When is it acceptable to tolerate a noticeable satellite-based delay in a telephone conversation? When theres no terrestrial alternative.
Intelsat Ltd. is testing VOIP (voice-over-IP) gateways for carrier customers with the goal of enabling them to integrate voice and data over its satellite system and providing new—theoretically cheaper—calling services. A former intergovernmental satellite organization, the now-private operator is touting VOIP via satellite as a way to rapidly deploy reliable voice networks worldwide, recognizing that the technology appeals primarily to niche markets.
"The biggest challenge for us is to minimize the effects of latency," said Graeme Kennelly, business manager for Internet services at Intelsat, in Washington. "Our satellites will always be a long way from Earth. We cant do anything about that."
Telecommunication services that travel via Intelsats geostationary constellation of satellites—which do not target the U.S. domestic market—are not for everyone. But for enterprises with suppliers, partners or customers overseas with vulnerable terrestrial networks, the satellite-based services can offer a more reliable, if less smooth, alternative.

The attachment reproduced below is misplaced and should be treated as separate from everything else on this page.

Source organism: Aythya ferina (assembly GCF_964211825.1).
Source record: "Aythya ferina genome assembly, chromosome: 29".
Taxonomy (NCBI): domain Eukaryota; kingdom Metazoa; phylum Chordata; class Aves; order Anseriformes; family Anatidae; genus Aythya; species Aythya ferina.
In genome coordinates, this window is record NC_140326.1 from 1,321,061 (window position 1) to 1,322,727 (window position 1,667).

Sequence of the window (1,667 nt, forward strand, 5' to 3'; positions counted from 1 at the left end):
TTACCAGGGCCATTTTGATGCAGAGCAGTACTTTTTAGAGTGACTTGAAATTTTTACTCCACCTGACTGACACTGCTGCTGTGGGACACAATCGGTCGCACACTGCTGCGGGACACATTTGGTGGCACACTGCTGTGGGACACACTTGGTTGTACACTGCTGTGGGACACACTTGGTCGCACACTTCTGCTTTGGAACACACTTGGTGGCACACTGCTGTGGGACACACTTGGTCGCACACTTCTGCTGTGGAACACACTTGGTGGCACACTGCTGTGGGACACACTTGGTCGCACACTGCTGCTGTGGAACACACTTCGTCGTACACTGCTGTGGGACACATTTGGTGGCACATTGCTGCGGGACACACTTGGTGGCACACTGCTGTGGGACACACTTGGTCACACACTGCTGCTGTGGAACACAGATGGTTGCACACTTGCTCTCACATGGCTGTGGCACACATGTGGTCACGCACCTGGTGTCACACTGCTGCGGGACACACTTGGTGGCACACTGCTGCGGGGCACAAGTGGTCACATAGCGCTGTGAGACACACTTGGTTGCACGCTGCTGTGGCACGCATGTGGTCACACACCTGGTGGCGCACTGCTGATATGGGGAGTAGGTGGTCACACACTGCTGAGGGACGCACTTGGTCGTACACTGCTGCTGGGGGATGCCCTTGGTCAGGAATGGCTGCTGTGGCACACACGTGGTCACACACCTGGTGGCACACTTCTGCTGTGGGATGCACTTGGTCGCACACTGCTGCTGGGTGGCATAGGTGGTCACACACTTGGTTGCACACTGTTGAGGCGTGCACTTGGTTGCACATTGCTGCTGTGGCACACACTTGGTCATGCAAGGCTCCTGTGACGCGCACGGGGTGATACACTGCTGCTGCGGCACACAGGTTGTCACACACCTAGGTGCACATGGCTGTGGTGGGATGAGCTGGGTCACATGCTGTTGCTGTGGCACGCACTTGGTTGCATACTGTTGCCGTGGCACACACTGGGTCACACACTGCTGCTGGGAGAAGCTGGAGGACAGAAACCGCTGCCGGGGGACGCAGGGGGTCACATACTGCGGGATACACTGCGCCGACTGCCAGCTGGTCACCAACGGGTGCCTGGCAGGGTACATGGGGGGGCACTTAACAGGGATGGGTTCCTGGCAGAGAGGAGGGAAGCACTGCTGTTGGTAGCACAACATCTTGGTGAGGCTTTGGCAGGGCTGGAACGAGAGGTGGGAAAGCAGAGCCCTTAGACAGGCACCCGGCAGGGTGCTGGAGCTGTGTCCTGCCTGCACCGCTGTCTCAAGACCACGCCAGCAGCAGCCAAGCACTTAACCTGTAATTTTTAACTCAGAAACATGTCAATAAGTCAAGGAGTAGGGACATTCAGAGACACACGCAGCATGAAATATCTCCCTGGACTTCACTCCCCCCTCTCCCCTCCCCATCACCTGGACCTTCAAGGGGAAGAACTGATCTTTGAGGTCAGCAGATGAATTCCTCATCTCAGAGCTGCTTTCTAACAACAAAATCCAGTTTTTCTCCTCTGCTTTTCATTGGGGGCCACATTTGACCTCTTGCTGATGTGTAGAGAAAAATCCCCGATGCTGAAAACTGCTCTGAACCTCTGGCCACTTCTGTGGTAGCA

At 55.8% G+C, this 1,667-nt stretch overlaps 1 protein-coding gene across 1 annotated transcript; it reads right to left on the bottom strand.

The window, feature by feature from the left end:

"Everythings relative. Here in the United States, we kind of take our phone quality for granted," said Michael Massey, an analyst for Pioneer Consulting LLC, in Boston. "In emerging markets and developing countries, quality takes a back seat to price."
Minutes of VOIP calls carried by satellite are projected to rise to almost 3 billion this year, up from less than 2 billion last year, according to Intelsat. The technologys appeal for international telecom carriers lies not only in the advantages of converged networks but also in its ability to bypass costly regulatory obstacles in countries with monopoly telephone systems still in place.
Intelsat officials said the companys legacy as a treaty-based organization run by signatories in member companies gives it an edge in the commercial marketplace. "Its really important in this business to have the relationship at the destination," Kennelly said.
Analysts said they dont expect users to see immediate price benefits from carriers using VOIP over satellite, but they said they do expect the technology to enable competition, which eventually will drive prices down.
"VOIP has opened up a door for second carriers to emerge in a lot of these countries," Massey said. "It allows competing carriers to establish their own connectivity, rather than sending everything through the incumbent carriers facilities."
Intelsat, which is based in Hamilton, Bermuda, with most of its work force in Washington, is required to offer public shares by years end.